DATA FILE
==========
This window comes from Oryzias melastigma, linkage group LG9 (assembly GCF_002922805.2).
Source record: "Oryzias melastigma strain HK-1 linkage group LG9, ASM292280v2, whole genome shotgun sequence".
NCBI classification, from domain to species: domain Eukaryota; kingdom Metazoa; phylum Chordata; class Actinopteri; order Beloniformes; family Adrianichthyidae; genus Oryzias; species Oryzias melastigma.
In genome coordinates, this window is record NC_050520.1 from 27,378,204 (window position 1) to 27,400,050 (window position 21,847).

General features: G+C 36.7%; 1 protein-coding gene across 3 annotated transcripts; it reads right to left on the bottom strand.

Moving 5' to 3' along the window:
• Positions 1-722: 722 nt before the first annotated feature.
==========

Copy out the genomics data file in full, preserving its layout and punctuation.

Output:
This window comes from Oryzias melastigma, linkage group LG9 (assembly GCF_002922805.2).
Source record: "Oryzias melastigma strain HK-1 linkage group LG9, ASM292280v2, whole genome shotgun sequence".
NCBI classification, from domain to species: domain Eukaryota; kingdom Metazoa; phylum Chordata; class Actinopteri; order Beloniformes; family Adrianichthyidae; genus Oryzias; species Oryzias melastigma.
In genome coordinates, this window is record NC_050520.1 from 27,378,204 (window position 1) to 27,400,050 (window position 21,847).

General features: G+C 36.7%; 1 protein-coding gene across 3 annotated transcripts; it reads right to left on the bottom strand.

Moving 5' to 3' along the window:
• Positions 1-722: 722 nt before the first annotated feature.